A summer lull?
It seems foolish to hope for a summer lull given recent history but in euro zone debt crisis terms at least, the next week looks quieter unless the markets turn savage again.
That’s not to say things are getting better – Spain’s 10-year borrowing costs are still above the seven percent level which it cannot survive indefinitely — it’s just that things aren’t getting much worse at the moment. Certainly with the Spanish bank bailout signed off as far as it can be, there’s nothing on the policy front to shake things up for a while although the debt-laden region of Valencia’s call for help with its debt hardly inspires confidence that Madrid can get things back on track.
What there is next week is a welter of evidence coming up on the health, or lack of it, of the world economy.
Flash PMIs for the euro zone, France and Germany are swiftly followed by Germany’s Ifo sentiment survey and second quarter GDP figures from Britain. The Q2 U.S. growth figure also comes out on Wednesday as well as the Chinese PMI on Tuesday. The euro zone’s slide into recession is likely to be confirmed and of course Britain is already there and unlikely to clamber out despite government and central bank protestations that the country’s travails are all to do with the euro area.
The market landscape is perplexing at a first glance. Not just Germany, but France, the Netherlands and Finland are selling debt with negative yields – which denotes a high level of fear and loathing about the euro zone and wider world’s prospects – yet stocks have been buoyant. The index of leading European shares is up more than 3 percent from a July 12 low, largely due to hopes the Federal Reserve will turn on the printing presses again and because of some upbeat U.S. company earnings figures.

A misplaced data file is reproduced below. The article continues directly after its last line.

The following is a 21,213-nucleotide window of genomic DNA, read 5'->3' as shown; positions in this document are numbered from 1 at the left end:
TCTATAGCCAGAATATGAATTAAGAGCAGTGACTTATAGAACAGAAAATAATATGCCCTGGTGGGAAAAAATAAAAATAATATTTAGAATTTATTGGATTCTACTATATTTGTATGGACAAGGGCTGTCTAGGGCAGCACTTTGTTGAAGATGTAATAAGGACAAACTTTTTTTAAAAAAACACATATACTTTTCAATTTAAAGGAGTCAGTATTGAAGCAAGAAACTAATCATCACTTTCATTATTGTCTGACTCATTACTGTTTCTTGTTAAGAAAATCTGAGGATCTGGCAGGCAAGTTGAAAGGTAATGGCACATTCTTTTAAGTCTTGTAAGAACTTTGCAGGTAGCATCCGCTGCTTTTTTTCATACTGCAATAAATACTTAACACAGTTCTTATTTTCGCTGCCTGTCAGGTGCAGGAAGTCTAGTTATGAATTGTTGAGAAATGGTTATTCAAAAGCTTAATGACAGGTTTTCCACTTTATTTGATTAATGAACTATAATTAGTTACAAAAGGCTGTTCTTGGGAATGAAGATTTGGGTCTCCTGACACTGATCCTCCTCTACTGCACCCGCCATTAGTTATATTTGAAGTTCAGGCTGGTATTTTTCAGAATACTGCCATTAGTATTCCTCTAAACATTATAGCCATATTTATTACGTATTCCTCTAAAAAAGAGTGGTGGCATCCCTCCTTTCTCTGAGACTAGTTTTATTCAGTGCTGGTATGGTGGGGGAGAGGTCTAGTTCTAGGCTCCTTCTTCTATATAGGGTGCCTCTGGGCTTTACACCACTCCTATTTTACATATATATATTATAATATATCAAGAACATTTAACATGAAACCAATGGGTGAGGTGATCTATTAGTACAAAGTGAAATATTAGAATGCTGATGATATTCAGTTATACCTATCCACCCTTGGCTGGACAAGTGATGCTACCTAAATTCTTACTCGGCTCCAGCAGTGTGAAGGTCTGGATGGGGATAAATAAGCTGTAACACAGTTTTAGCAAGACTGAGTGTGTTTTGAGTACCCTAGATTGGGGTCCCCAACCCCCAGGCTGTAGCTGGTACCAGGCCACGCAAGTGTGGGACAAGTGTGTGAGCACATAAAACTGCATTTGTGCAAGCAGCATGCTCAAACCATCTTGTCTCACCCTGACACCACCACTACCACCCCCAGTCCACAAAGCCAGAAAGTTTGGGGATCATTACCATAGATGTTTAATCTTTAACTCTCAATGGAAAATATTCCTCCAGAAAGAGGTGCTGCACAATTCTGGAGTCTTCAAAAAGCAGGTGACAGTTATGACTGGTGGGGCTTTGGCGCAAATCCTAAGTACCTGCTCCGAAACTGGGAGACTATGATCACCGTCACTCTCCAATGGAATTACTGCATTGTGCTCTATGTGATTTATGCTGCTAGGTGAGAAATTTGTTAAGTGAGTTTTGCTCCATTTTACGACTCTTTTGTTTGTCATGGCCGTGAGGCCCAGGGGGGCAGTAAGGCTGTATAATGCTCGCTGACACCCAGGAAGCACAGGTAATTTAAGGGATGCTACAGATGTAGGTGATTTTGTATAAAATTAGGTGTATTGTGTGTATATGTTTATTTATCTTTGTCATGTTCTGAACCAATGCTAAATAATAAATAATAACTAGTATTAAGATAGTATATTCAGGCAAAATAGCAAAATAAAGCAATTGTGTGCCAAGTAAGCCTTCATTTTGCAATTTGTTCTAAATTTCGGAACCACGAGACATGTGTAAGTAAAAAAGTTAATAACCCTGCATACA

So you have gloomy economic news being offset by the fact that, in the markets’ eyes, it increases the chances of more central bank stimulus. That will have to come from the Fed, Bank of England and maybe China. The European Central Bank may cut interest rates further but it seems very reluctant to create more money or buy government bonds unless the euro zone crisis needle hits critical again, although if we do get a summer onslaught from the markets, it remains pretty much the only game in town, given the euro zone’s ESM rescue fund won’t be operational before September .
Whether more QE is a good idea in the long-term is a very open question. There is a profound paradox at work. Ultra-low borrowing costs should help boost consumption but are a disaster for savers and pension funds, so people will have to save even more and spend less to try and avoid an old age in poverty. Ergo, the net effect could be a further drag on consumption and therefore economic recovery. There’s the rub — further central bank action to ward off a global slump will drive the borrowing costs of “safe havens” yet lower, compounding the problem.